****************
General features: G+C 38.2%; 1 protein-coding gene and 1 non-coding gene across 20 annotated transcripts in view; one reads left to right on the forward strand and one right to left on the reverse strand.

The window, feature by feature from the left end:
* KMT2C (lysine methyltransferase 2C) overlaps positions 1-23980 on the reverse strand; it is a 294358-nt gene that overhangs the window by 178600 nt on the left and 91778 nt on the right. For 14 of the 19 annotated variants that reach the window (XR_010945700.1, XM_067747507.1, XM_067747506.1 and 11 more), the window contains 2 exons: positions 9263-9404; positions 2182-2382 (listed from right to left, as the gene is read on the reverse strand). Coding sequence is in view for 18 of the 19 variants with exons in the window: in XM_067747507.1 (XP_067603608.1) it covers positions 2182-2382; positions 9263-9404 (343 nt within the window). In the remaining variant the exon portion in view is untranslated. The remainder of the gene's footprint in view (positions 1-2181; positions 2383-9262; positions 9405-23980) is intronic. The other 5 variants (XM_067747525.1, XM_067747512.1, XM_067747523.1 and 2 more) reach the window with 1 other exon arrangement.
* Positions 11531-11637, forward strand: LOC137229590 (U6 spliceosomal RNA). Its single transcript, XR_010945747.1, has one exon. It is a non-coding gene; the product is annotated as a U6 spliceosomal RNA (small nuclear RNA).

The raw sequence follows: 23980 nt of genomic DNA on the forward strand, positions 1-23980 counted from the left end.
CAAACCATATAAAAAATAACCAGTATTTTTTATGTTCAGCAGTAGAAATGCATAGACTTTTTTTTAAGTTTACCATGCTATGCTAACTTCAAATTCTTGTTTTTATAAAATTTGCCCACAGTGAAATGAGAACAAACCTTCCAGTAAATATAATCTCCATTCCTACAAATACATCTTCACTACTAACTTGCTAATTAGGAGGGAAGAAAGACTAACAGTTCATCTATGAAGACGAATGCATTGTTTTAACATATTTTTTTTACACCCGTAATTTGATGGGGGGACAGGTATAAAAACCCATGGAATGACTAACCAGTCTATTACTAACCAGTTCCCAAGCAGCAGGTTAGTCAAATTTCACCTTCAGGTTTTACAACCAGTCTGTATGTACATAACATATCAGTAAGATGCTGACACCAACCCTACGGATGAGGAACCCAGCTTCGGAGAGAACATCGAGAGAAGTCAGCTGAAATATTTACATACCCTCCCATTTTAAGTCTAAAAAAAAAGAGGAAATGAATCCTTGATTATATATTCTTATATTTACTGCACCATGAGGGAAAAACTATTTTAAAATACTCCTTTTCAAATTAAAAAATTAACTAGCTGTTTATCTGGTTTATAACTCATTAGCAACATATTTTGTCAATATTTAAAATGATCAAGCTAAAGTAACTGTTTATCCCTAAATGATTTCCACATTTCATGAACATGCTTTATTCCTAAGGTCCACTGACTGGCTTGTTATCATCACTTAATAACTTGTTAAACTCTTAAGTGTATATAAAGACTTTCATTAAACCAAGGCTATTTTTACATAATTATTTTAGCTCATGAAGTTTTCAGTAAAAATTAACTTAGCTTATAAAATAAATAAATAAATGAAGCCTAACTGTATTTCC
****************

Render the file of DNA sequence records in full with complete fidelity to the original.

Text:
General features: G+C 38.2%; 1 protein-coding gene and 1 non-coding gene across 20 annotated transcripts in view; one reads left to right on the forward strand and one right to left on the reverse strand.

The window, feature by feature from the left end:
* KMT2C (lysine methyltransferase 2C) overlaps positions 1-23980 on the reverse strand; it is a 294358-nt gene that overhangs the window by 178600 nt on the left and 91778 nt on the right. For 14 of the 19 annotated variants that reach the window (XR_010945700.1, XM_067747507.1, XM_067747506.1 and 11 more), the window contains 2 exons: positions 9263-9404; positions 2182-2382 (listed from right to left, as the gene is read on the reverse strand). Coding sequence is in view for 18 of the 19 variants with exons in the window: in XM_067747507.1 (XP_067603608.1) it covers positions 2182-2382; positions 9263-9404 (343 nt within the window). In the remaining variant the exon portion in view is untranslated. The remainder of the gene's footprint in view (positions 1-2181; positions 2383-9262; positions 9405-23980) is intronic. The other 5 variants (XM_067747525.1, XM_067747512.1, XM_067747523.1 and 2 more) reach the window with 1 other exon arrangement.
* Positions 11531-11637, forward strand: LOC137229590 (U6 spliceosomal RNA). Its single transcript, XR_010945747.1, has one exon. It is a non-coding gene; the product is annotated as a U6 spliceosomal RNA (small nuclear RNA).

The raw sequence follows: 23980 nt of genomic DNA on the forward strand, positions 1-23980 counted from the left end.
CAAACCATATAAAAAATAACCAGTATTTTTTATGTTCAGCAGTAGAAATGCATAGACTTTTTTTTAAGTTTACCATGCTATGCTAACTTCAAATTCTTGTTTTTATAAAATTTGCCCACAGTGAAATGAGAACAAACCTTCCAGTAAATATAATCTCCATTCCTACAAATACATCTTCACTACTAACTTGCTAATTAGGAGGGAAGAAAGACTAACAGTTCATCTATGAAGACGAATGCATTGTTTTAACATATTTTTTTTACACCCGTAATTTGATGGGGGGACAGGTATAAAAACCCATGGAATGACTAACCAGTCTATTACTAACCAGTTCCCAAGCAGCAGGTTAGTCAAATTTCACCTTCAGGTTTTACAACCAGTCTGTATGTACATAACATATCAGTAAGATGCTGACACCAACCCTACGGATGAGGAACCCAGCTTCGGAGAGAACATCGAGAGAAGTCAGCTGAAATATTTACATACCCTCCCATTTTAAGTCTAAAAAAAAAGAGGAAATGAATCCTTGATTATATATTCTTATATTTACTGCACCATGAGGGAAAAACTATTTTAAAATACTCCTTTTCAAATTAAAAAATTAACTAGCTGTTTATCTGGTTTATAACTCATTAGCAACATATTTTGTCAATATTTAAAATGATCAAGCTAAAGTAACTGTTTATCCCTAAATGATTTCCACATTTCATGAACATGCTTTATTCCTAAGGTCCACTGACTGGCTTGTTATCATCACTTAATAACTTGTTAAACTCTTAAGTGTATATAAAGACTTTCATTAAACCAAGGCTATTTTTACATAATTATTTTAGCTCATGAAGTTTTCAGTAAAAATTAACTTAGCTTATAAAATAAATAAATAAATGAAGCCTAACTGTATTTCC